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International Risk Sharing and Financial Shocks

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  • Jean-François Rouillard

    () (GREDI, Universite de Sherbrooke)

Abstract

A canonical two-country real business cycle model with complete international asset markets fails to replicate the sign of the correlation between relative consumptions and real exchange rates - i.e. the consumption-real exchange rate anomaly or Backus-Smith puzzle. When preferences are non-separable between consumption and leisure, the same two-country model augmented by domestic financial frictions and shocks can account for the sign of the Backus-Smith correlation. Specifically, shocks to the firms' borrowing capacity create important fluctuations in the labor wedge, inducing firms to demand more labor following these positive financial shocks. These procyclical movements in hours worked significantly affect the marginal utility of consumption and explain the Backus-Smith correlation. Moreover, the same model under financial autarky predicts a correlation that is far away from its empirical counterpart.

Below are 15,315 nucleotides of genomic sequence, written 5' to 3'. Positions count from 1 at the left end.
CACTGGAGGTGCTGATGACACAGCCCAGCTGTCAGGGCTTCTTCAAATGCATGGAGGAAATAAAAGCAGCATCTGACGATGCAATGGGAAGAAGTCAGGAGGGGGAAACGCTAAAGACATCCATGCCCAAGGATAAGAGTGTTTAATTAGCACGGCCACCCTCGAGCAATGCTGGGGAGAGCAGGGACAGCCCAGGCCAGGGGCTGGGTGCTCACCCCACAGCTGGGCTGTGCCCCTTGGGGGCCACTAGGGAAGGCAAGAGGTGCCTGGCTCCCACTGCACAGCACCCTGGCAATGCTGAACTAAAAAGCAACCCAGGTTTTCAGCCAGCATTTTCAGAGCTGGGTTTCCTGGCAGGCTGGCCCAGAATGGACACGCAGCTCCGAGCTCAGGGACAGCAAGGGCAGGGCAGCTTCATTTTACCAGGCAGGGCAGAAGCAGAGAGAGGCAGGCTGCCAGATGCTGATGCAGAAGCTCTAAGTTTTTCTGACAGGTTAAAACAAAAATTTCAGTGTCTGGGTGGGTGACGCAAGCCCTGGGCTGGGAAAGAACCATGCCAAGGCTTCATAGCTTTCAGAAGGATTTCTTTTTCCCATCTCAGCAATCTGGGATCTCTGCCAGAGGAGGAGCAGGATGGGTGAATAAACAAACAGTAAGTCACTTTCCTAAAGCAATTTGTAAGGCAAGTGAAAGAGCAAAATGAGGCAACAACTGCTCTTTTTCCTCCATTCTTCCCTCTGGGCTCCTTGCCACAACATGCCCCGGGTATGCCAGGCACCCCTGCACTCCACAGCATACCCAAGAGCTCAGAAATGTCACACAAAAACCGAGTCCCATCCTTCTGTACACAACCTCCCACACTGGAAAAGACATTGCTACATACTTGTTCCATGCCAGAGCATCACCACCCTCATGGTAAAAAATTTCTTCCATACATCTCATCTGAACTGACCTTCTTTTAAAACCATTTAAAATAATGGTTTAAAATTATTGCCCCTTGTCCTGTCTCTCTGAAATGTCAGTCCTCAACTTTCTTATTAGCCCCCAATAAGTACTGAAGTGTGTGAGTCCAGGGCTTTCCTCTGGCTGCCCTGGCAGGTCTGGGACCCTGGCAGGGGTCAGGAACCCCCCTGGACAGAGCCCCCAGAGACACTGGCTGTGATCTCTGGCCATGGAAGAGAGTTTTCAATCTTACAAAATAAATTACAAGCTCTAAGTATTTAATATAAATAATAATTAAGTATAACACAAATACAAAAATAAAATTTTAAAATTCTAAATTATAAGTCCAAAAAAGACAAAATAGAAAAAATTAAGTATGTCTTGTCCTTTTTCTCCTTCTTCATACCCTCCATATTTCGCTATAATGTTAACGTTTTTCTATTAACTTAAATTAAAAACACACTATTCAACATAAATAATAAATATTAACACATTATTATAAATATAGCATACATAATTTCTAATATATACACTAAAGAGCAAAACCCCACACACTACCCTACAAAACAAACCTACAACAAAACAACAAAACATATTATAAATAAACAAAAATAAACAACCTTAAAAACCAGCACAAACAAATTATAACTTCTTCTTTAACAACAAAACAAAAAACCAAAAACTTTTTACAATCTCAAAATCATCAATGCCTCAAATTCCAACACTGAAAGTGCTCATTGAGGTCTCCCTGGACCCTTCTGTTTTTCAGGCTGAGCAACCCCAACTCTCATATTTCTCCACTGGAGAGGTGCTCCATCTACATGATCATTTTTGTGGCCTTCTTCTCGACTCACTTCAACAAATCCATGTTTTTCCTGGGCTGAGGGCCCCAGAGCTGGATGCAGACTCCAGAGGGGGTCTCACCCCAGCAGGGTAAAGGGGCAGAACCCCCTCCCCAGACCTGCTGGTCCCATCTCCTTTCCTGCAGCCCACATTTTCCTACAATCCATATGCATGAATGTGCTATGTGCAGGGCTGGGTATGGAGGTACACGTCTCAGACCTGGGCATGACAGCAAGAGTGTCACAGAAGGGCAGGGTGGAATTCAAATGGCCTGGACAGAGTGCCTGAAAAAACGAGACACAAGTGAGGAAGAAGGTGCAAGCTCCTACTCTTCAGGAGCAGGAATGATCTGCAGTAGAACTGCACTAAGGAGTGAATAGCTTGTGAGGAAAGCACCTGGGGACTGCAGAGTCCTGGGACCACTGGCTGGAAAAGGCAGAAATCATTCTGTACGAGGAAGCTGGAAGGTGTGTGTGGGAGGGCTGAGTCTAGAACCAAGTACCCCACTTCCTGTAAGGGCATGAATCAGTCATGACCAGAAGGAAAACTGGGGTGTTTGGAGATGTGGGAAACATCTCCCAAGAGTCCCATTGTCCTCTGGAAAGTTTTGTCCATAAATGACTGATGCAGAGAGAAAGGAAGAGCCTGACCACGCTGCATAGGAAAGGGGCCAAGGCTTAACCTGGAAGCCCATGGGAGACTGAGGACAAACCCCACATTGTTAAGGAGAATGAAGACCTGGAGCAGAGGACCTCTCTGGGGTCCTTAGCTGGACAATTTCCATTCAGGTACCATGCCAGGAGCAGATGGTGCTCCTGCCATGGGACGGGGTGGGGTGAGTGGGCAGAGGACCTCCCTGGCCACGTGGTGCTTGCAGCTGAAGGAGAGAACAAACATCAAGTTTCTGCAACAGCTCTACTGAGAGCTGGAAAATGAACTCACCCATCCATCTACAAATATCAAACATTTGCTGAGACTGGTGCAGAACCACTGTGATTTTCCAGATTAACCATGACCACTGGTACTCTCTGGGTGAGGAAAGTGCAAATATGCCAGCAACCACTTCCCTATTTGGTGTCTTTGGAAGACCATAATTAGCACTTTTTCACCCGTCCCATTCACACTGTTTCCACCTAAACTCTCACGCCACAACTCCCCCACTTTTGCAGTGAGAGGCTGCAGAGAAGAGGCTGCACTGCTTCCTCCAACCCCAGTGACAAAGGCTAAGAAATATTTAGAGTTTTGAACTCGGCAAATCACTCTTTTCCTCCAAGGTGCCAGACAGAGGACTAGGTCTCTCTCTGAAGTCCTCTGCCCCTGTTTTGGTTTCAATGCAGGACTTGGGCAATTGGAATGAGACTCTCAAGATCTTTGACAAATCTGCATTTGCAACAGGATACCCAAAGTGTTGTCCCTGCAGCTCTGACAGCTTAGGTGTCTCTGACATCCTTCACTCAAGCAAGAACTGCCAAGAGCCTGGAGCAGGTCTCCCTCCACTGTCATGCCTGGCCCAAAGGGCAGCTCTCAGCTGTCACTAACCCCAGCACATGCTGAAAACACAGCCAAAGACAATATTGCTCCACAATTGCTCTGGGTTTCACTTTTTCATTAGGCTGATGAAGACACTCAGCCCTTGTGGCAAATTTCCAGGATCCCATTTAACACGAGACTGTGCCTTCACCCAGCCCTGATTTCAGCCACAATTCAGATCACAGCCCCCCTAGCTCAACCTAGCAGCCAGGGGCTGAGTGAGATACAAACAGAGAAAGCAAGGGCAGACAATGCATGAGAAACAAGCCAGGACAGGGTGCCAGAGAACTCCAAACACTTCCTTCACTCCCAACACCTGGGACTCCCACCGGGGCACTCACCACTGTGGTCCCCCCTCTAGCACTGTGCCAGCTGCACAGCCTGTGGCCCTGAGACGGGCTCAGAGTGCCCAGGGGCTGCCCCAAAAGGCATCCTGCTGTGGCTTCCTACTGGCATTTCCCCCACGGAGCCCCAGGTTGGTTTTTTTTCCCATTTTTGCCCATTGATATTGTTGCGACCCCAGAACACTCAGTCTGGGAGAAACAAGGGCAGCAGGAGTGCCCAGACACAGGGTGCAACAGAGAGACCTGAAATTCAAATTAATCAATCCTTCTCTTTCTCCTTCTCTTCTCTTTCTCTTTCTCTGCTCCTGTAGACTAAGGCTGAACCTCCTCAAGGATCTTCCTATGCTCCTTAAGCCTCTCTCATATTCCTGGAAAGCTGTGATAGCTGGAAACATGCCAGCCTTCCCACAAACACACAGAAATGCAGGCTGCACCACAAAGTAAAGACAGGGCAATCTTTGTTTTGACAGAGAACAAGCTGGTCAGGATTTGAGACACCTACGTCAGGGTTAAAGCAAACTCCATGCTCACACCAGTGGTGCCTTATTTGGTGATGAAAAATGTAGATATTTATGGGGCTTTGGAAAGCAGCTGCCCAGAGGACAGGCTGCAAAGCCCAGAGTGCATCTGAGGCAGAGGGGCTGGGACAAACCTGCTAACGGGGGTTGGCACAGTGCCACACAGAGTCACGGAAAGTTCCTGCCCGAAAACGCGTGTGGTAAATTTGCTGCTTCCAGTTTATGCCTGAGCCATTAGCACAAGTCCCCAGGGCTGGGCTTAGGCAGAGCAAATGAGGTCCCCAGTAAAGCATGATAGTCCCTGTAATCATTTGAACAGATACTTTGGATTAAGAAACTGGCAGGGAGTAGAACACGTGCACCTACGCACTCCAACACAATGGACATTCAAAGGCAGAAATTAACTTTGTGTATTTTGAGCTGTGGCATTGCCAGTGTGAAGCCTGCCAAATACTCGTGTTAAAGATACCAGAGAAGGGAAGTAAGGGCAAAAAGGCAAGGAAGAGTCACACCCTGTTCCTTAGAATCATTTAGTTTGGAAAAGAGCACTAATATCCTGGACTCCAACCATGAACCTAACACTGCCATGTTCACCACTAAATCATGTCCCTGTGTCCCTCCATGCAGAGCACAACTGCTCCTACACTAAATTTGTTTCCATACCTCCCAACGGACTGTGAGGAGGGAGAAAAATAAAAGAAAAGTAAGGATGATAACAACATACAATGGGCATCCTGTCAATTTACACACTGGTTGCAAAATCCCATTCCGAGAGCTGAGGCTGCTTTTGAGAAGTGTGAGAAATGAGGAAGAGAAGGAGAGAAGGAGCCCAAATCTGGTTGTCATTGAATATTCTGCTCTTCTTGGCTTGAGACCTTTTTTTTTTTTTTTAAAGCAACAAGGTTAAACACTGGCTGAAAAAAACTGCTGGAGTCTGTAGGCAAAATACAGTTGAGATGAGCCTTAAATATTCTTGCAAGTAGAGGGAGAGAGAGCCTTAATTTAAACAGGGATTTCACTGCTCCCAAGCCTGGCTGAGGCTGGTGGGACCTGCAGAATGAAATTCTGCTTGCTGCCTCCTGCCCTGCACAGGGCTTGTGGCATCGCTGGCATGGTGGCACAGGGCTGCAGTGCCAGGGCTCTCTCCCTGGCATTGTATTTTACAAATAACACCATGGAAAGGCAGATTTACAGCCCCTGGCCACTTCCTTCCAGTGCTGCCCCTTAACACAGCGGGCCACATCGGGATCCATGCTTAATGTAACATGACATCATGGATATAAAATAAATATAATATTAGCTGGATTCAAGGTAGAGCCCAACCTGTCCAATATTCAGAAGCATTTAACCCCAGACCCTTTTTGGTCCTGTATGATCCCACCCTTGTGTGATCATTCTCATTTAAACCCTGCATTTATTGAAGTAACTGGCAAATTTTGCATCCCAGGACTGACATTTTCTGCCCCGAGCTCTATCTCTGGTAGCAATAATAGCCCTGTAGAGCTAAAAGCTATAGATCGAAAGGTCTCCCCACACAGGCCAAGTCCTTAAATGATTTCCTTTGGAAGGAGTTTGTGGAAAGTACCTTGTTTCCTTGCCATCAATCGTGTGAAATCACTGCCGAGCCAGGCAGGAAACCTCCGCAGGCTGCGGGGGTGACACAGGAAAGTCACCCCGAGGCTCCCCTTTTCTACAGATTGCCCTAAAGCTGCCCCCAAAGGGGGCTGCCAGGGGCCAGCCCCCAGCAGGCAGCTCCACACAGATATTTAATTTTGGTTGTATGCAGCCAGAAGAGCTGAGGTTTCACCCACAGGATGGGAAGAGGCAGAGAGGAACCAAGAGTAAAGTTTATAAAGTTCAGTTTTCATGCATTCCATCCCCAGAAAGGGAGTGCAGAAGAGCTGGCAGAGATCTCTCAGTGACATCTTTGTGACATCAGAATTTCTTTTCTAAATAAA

Suggested Citation

  • Jean-François Rouillard, 2015. "International Risk Sharing and Financial Shocks," Cahiers de recherche 15-13, Departement d'Economique de l'École de gestion à l'Université de Sherbrooke.
  • Handle: RePEc:shr:wpaper:15-13
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    More about this item

    Keywords

    Backus-Smith puzzle; borrowing constraints; labor wedge; working capital; financial shocks; non-separable preferences;

    JEL classification:

    • E44 - Macroeconomics and Monetary Economics - - Money and Interest Rates - - - Financial Markets and the Macroeconomy
    • F34 - International Economics - - International Finance - - - International Lending and Debt Problems
    • F44 - International Economics - - Macroeconomic Aspects of International Trade and Finance - - - International Business Cycles

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